with God. (This is seen most famously in his scene/song "If I Were A Rich Man"
, which Gwen Stefani – alas! – recently bastardized.) I began to see that this is what God so liked about David, despite murder and adultery: there was, under all the crap, a fundamental honesty
there, a nakedness toward God, and I found myself aspiring to that: aspiring to the simplicity and even idiocy of the peasant milkman of the story. And so I stalked around the grounds, playing guitar and mumbling to God. And this, too, I call prayer. Unbeknownst to us at the time, Wurtz was shooting a series of shots of Michael, me, and then Kevin during this time, and I thought them kind of striking, since I knew what was going on in them, and – maybe only knowing that – that they captured something there.
After this I shot another set of portraits of Michael for potential use for an upcoming recording project of his, this time making use of the moon I had noticed rising above the hills to the east. I love the effect in movies where you shoot a scene through a zoom lens with the moon in the background so that you can magnify its proportion in the frame, and I suddenly wanted to see if I could do that successfully with Michael. Plus, I liked the shirt he was wearing today much more than the red t-shirt I'd shot the previous set in.
We began grilling dinner, delicious burgers made not of ground beef, but of ground buffalo (something else to impress the nieces – that I'd eaten
a buffalo!). I cannot recommend trying this highly enough. The taste is subtle and different, but definitely more rich, even having just experienced Billy Burgers back in Jackson on Thursday. I don't mean they were "rich" in the "chocolate cream pie" sense of "rich," but just good
– the richness of being good. (This would be one of many occasions on this trip where I would bemoan the weakness of the English language in having a vocabulary for describing the sense-experiences of taste.)
We enjoyed the setting sun as an ongoing spectator sport, taking in that strong and changing palette of colours, with Wurtz capturing some great shots of the early, golden part of that sunset (which I've copied over into my photo album) and then seeing some brilliant reds appear after the sun had dipped below the horizon and the sudden cold came once again. Having only really discovered the light meter in my camera and its effect on perception and quality when I was in Geneva, I now tended to take a series of pictures each time I tried to photograph the light around the mountains, using a variety of settings for the light and knowing I would only be able to judge the best of them afterward. And then we loaded up and drove east for our closing event of the evening.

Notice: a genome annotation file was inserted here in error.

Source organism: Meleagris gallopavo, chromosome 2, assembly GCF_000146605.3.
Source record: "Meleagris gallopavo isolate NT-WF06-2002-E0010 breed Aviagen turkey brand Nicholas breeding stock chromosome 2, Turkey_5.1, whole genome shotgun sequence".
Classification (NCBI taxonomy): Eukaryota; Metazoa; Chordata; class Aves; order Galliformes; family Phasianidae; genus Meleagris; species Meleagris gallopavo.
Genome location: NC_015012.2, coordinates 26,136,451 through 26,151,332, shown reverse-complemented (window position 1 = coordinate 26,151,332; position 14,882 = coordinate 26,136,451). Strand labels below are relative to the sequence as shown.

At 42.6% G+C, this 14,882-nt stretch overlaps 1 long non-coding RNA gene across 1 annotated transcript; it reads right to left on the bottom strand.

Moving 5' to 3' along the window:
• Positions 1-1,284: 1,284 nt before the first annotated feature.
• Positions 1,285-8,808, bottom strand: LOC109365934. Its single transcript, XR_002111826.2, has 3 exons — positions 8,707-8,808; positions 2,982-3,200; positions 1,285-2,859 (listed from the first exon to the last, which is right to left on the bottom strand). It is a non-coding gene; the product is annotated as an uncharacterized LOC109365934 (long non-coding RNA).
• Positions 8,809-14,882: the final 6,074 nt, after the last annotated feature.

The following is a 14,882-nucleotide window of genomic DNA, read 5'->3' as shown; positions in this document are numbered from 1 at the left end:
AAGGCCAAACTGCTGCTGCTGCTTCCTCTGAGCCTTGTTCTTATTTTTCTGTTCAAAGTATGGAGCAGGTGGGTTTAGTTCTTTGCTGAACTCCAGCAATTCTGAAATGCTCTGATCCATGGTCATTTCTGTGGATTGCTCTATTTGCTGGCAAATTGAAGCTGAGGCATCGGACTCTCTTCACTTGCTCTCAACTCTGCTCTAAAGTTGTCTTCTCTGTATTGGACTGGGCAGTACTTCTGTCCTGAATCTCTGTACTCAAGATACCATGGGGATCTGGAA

We were not allowed to make a campfire on the grounds of the cabin, but we had been told by our hosts that there were park grounds, trails and areas where we could make a fire off to our east, about four miles. So we loaded up the truck with instruments and drinks and drove until we found this spot. In the fading light of the midnight blue of the sky, we gathered wood from under the trees and piled into a fire grate and had a goodly blaze going without any struggle.
A bar was set up on a nearby picnic bench and logs were dragged around the fire for seats while the instrument cases were opened and guitars were tuned. The second bottle of port was opened, a 2001 Quinta do Noval Porto Late Bottled Vintage from Portugal, along with a cabernet, and the cigar guys lit their stinky weeds. Farther to the east, a mile or two away at most, we heard some wolves howling.
There were small stretches of conversation, and the occasional break for drinks, but most of the campfire got turned into music, and talk about music. The music took a bit of a different turn. There was a more random, stream-of-consciousness feel to it, around the campfire. I think we started with everyone joining in on singing U2's "Bad," which we had already heard from Kevin's iPod two or three times that weekend, and even discussed at some length as we drove down the hairpin turns from where we had parked and perched on Friday. What was embarrassing, though, was how, given that recent listening, the lot of us couldn't remember the lyrics at all, and we stumbled through repeating various snatches of it, almost at random, with the occasional feeling of success as we remembered some new stretch of lines. Still, it was probably the song that most allowed for that, and our flaws didn't impede either its moments of moodiness or of triumph.